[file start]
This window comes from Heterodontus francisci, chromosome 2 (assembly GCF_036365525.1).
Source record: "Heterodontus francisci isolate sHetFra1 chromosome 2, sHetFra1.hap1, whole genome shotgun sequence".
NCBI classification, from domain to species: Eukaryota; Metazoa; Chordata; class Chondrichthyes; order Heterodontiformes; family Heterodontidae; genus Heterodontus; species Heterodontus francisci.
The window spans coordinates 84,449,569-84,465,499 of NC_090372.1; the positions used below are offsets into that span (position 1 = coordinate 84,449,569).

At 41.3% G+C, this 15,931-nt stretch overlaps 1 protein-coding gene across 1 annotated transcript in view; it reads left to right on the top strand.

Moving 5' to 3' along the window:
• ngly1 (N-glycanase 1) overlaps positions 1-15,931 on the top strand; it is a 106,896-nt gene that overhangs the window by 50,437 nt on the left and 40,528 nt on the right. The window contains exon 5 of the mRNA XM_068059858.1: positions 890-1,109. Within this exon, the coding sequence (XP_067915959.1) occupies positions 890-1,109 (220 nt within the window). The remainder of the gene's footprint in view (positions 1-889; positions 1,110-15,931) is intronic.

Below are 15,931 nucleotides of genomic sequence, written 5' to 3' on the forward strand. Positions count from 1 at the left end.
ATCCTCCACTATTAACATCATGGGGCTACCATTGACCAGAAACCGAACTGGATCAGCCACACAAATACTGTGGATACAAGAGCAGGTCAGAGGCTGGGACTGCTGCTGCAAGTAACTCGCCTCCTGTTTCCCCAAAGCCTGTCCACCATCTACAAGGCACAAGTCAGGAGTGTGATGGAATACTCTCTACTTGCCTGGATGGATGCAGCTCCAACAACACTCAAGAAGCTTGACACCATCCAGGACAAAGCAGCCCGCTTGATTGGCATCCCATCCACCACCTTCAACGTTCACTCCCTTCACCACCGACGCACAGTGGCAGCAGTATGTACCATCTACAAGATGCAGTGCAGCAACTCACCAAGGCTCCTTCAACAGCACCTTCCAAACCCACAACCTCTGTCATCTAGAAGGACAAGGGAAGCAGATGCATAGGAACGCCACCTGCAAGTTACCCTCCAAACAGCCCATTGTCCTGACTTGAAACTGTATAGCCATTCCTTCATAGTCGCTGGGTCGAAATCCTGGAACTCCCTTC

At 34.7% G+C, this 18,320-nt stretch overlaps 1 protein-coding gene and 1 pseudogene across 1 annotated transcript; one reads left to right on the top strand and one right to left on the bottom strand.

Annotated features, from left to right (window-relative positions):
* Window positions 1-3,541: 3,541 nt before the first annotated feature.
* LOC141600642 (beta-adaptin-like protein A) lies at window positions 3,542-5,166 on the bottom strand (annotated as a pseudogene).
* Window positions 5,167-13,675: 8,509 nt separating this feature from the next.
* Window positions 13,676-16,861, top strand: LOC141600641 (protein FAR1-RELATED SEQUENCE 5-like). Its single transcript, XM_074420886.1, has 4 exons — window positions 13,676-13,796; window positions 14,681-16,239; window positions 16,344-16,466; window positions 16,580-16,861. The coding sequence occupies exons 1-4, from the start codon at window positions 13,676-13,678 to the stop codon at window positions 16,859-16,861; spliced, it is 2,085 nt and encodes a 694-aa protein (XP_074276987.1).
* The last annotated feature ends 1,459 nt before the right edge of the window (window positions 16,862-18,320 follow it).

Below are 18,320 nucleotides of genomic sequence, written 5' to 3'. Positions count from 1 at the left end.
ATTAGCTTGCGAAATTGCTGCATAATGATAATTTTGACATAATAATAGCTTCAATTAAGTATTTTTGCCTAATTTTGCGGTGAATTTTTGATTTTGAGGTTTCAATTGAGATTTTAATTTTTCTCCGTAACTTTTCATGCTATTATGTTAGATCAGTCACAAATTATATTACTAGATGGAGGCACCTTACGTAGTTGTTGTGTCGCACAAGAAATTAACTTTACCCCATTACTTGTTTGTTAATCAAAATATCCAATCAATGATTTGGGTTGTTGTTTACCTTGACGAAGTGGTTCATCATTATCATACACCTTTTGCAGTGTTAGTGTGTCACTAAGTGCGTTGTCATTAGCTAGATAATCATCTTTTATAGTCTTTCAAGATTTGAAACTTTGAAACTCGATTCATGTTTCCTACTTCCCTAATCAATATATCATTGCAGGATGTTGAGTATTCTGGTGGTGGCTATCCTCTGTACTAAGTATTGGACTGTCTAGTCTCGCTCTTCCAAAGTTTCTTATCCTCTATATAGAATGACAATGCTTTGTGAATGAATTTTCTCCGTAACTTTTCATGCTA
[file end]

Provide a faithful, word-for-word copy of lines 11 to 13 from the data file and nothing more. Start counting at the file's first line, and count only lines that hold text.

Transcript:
Annotated features, from left to right (window-relative positions):
* Window positions 1-3,541: 3,541 nt before the first annotated feature.
* LOC141600642 (beta-adaptin-like protein A) lies at window positions 3,542-5,166 on the bottom strand (annotated as a pseudogene).